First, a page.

The Office of Naval Research (ONR), headquartered in Arlington, Virginia (Ballston), is the office within the United States Department of the Navy that coordinates, executes, and promotes the science and technology programs of the U.S. Navy and Marine Corps through schools, universities, government laboratories, nonprofit and for-profit organizations.
Game on: Virtual trainer takes serious approach to electronic warfare
Missiles are launched at a Navy ship, and Sailors must decide in a matter of seconds how to keep from getting hit.
New study will help researchers change face of military training
The Office of Naval Research (ONR) this week launched a study that could lead to breakthroughs in creating the next-generation of avatars, robots and other human surrogates for military training.
From research to railgun: Revolutionary weapon to debut at Future Force EXPO
The Electromagnetic Railgun—a weapon that will play a significant role in the future of the U.S. Navy—will be on display to the public for the first time on the East Coast Feb. 4-5 at the Naval Future ...
Breakthrough capability keeps subs, ships on safe track
Interactive software that can dramatically cut the time it takes to plan safe submarine missions is crossing over to the surface fleet and is being installed this month on the guided-missile cruiser USS Mobile Bay (CG 53).
Historic leap: Navy shipboard laser operates in Persian Gulf
Officials at the Office of Naval Research (ONR) announced today that the laser weapon system (LaWS)—a cutting-edge weapon that brings significant new capabilities to America's Sailors and Marines—was ...
Cutting F-35 manufacturing costs, time earns ONR top award
The Office of Naval Research (ONR) today received one of the nation's top manufacturing awards for an innovative, cost-saving method for making advanced cockpit enclosures, or canopies, for the F-35 Lightning II Joint Strike ...
Special delivery: Marines dial up faster logistics at tech demo
Marines in Hawaii recently demonstrated that handheld devices and automation software could speed delivery of critical supplies to the front lines and even help planners determine when and where items will be needed ahead ...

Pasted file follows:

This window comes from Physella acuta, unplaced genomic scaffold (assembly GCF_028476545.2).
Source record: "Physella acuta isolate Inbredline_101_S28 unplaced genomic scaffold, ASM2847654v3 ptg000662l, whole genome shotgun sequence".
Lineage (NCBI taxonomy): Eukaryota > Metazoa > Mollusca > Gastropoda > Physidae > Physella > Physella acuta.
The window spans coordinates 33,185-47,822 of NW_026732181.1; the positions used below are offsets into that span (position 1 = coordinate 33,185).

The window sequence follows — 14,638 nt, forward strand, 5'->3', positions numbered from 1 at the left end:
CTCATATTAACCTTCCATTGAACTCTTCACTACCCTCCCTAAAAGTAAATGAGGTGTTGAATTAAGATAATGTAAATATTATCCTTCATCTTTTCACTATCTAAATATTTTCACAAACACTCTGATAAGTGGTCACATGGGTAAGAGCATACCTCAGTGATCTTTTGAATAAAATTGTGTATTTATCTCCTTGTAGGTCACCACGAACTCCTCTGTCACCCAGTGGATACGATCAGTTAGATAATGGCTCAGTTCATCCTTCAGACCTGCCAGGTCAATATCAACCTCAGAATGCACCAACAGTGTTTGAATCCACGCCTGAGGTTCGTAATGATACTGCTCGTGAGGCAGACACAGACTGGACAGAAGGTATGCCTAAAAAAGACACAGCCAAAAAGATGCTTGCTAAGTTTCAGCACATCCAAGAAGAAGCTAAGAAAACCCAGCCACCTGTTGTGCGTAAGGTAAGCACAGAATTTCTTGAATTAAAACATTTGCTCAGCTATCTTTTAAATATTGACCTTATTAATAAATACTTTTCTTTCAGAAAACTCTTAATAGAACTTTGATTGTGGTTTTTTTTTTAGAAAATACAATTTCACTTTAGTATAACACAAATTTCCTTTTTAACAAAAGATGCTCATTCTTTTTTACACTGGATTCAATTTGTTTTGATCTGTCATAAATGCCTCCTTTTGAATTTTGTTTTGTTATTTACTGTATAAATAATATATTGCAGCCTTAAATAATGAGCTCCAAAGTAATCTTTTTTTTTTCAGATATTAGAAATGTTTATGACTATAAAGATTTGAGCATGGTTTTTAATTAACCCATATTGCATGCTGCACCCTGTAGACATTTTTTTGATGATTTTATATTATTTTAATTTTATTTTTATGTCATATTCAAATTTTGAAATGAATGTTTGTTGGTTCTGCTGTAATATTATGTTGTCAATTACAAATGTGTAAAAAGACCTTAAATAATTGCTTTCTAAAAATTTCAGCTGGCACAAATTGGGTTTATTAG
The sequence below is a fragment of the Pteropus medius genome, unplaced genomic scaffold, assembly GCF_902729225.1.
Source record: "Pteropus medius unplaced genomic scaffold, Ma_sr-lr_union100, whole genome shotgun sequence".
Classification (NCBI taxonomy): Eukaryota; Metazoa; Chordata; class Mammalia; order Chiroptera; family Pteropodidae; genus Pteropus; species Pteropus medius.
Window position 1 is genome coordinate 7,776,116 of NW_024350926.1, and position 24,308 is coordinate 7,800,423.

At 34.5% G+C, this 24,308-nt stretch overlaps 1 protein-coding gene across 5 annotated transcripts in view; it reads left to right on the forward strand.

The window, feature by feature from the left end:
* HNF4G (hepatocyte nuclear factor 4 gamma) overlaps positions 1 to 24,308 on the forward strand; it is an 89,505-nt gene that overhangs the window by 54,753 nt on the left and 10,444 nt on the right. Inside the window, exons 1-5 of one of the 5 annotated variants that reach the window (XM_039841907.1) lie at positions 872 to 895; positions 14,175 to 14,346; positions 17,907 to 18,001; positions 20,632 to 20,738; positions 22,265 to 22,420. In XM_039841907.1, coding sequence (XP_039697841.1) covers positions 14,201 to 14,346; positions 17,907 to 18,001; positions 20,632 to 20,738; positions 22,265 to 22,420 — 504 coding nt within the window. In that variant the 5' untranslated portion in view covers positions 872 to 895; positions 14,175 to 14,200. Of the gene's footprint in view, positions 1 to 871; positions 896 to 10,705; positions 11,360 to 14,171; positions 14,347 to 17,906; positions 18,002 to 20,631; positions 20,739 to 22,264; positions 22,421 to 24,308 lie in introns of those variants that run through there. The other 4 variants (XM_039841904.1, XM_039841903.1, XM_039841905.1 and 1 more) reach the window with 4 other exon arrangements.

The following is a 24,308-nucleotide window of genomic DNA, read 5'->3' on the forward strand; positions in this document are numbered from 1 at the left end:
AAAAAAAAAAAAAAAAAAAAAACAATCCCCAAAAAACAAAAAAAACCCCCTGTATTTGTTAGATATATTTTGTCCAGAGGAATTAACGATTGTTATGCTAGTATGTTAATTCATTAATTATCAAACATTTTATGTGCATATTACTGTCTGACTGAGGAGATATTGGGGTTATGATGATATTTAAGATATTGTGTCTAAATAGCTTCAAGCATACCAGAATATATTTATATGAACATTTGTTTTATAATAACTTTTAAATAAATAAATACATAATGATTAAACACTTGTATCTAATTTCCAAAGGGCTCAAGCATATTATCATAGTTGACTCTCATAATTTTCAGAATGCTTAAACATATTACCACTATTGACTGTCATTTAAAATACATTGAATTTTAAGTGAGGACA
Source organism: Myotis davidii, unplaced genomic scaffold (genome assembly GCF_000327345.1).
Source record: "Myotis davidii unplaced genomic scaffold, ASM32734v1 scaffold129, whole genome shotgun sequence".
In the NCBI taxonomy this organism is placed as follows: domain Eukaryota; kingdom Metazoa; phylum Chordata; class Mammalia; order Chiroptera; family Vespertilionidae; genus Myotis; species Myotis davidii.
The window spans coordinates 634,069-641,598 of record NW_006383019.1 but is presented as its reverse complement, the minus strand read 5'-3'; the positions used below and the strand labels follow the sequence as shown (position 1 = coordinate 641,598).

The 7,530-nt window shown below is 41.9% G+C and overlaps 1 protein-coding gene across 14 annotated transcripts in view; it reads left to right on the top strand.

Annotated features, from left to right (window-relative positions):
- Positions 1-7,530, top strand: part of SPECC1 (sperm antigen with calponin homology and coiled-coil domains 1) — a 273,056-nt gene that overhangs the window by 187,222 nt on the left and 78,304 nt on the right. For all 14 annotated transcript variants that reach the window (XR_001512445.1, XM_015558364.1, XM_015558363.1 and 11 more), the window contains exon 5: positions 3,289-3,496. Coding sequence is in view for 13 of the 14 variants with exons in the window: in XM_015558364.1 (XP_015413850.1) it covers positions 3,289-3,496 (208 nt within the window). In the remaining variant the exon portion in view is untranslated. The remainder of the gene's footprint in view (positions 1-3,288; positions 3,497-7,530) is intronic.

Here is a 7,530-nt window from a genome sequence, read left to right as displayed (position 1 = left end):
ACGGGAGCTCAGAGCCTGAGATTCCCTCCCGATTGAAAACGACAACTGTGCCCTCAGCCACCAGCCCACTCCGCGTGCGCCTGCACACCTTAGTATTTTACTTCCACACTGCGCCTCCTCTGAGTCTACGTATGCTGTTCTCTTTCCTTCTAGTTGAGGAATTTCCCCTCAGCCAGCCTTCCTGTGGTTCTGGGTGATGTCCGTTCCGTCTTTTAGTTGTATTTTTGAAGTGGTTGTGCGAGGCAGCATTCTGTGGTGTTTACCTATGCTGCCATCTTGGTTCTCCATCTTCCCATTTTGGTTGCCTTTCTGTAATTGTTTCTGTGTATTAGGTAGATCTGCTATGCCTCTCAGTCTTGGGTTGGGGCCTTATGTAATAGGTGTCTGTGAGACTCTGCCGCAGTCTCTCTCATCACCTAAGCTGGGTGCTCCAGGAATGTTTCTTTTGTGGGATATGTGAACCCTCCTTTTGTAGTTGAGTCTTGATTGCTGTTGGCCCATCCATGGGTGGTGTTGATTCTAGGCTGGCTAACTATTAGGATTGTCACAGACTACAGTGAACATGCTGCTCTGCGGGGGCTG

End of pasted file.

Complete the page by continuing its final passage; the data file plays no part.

Jam session: New ONR technology helps sailors on the digital frontier
During the world's largest international maritime exercise last month, Sailors demonstrated a new system that could transform the future of electronic warfare and defense of ships at sea.
Bad news for the bad guys: Laser weapon being readied for marine vehicles
As the Navy prepares to deploy its first laser weapon on a ship later this summer, Office of Naval Research (ONR) officials announced June 11 that they have finished awarding contracts to develop a similar ...
Full power: Alternative energy partnerships flourish in Asia
As President Barack Obama begins a trip to Asia to coordinate with allies and reconfirm America's strategic pivot to the Pacific, officials at the Office of Naval Research (ONR) emphasized today the Asia-Pacific ...
Ice breaker: ONR researchers explore a changing Arctic
As sea ice continues to recede at a record pace in the Arctic, officials at the Office of Naval Research (ONR) announced April 14 new efforts to determine the pace of change in what some are calling Earth's final frontier.
Self-healing paint could halt rust on military vehicles
A new additive could help military vehicles, including the Marine Corps variant of the Joint Light Tactical Vehicle (JLTV), heal like human skin and avoid costly maintenance as a result of corrosion.
Mission possible: Simulation-based training and experimentation on display
A unique system that merges the virtual and real worlds to train Sailors for combat scenarios was unveiled Dec. 2 in Orlando.
Warrior power: ONR, veterans plugged in on alternative energy
An innovative Office of Naval Research (ONR) program is looking to Navy, Marine Corps and Coast Guard veterans for the cutting edge in alternative energy-and is highlighted this week in a new video released during the Navy's ...
Marines tap real-time information like never before
Marines in Hawaii last week demonstrated that using handheld devices and special software to automatically sift through loads of data can help ease information overload and deliver made-to-order intelligence to the front ...